|Vote for our future!|
Author: McNamara, Margaret
The students of Stanton Elementary School, which is a polling place, find out all they can about voting and then encourage everyone in their neighborhoods to cast their ballots.
|Accelerated Reader Information:|
Interest Level: LG
Reading Level: 3.20
Points: .5 Quiz: 509057
Kirkus Reviews (+) (11/15/19)
School Library Journal (01/01/20)
The Bulletin of the Center for Children's Books (00/01/20)
Full Text Reviews:
Booklist - 12/15/2019 With the rise of new legislation mandating civic education before high school, this book could not be timelier. When the kids of Stanton Elementary learn that their school will close on Election Day to become a polling station, they are energized to participate, declaring that “kids have to live with adult choices,” which is why they must help by urging voter participation. Vibrant illustrations contribute to the almost frenetic energy with which the children spread the word about Election Day. They encounter apathetic adults who are quick with excuses for not voting, but the children are ready with eloquent reasoning for why standing in line, being out of town, or thinking that a single vote won’t make a difference are poor reasons for not heading to the polls. There’s a bit of shaming going on here, and it’s spot-on! A back-matter list of “Acts of Congress” gives examples of significant laws to dispel any lingering doubts about the importance of voting. A must-read in all social studies classes. - Copyright 2019 Booklist.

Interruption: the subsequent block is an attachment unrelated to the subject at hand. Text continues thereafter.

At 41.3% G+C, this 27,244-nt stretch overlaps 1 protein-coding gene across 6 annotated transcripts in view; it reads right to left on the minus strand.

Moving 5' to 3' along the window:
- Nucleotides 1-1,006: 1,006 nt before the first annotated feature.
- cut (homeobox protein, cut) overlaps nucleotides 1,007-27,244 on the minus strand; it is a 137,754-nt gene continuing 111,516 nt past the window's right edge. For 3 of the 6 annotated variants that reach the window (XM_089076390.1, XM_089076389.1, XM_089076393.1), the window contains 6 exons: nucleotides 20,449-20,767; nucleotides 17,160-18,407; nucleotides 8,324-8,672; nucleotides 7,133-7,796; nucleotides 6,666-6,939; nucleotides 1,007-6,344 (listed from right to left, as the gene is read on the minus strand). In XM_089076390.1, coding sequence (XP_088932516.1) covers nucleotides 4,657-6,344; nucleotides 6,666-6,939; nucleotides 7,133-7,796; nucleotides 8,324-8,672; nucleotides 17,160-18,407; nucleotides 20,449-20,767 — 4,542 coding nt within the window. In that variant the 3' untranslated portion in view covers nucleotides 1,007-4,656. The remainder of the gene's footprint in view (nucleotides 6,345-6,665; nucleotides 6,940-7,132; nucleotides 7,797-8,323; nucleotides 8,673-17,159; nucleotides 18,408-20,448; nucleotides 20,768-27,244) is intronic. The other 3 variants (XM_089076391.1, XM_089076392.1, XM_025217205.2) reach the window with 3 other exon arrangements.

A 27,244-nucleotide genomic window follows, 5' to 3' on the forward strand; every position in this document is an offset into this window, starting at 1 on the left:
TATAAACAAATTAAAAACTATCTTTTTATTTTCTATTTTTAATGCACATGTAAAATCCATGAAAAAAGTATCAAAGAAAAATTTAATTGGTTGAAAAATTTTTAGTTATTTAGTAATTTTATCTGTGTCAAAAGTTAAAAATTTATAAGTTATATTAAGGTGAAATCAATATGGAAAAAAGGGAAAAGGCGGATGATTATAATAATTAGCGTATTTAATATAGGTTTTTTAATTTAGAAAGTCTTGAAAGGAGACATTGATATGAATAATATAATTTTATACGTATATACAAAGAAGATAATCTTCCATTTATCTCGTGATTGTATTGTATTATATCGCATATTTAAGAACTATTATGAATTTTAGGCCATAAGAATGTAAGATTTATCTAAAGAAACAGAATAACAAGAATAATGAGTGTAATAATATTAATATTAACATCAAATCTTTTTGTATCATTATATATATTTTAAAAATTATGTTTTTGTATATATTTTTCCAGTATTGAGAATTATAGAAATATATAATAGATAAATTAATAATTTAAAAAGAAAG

School Library Journal - 01/01/2020 K-Gr 3—Stanton Elementary closes on Election Day in November to serve the community not just as a school, but as a polling station for voters. The students decide to take action. They learn about the election process in an effort to spread the word about the importance of voting to those who actually have the power to vote—namely, the adults in their lives. From the author of A Poem in Your Pocket, this book is a motivational call to action. Avoiding divisive partisan rhetoric, McNamara instead addresses the many reasons people give for not voting. For instance, when one student approaches a woman about voting, the woman replies that she does not like waiting in line. The student replies that if she can wait in line for coffee or for a movie, she can wait in line to vote. It is also mentioned that voting early or by mail is a possibility. Information on how to access voting and voter registration information is prevalent throughout as the students research in the library and visit their local election office. At the end is a list of Congressional Acts that demonstrate the rights that have been awarded to Americans throughout history, offering inspiration for how voices can collectively make a difference. VERDICT This entertaining and engaging story has a powerful and timely message. The children sum it up best by stating, "Kids have to live with adults' choices," which makes voting a difficult task to ignore.—Kaitlin Malixi, Kensington Health Sciences Academy, Philadelphia - Copyright 2020 Publishers Weekly, Library Journal and/or School Library Journal used with permission.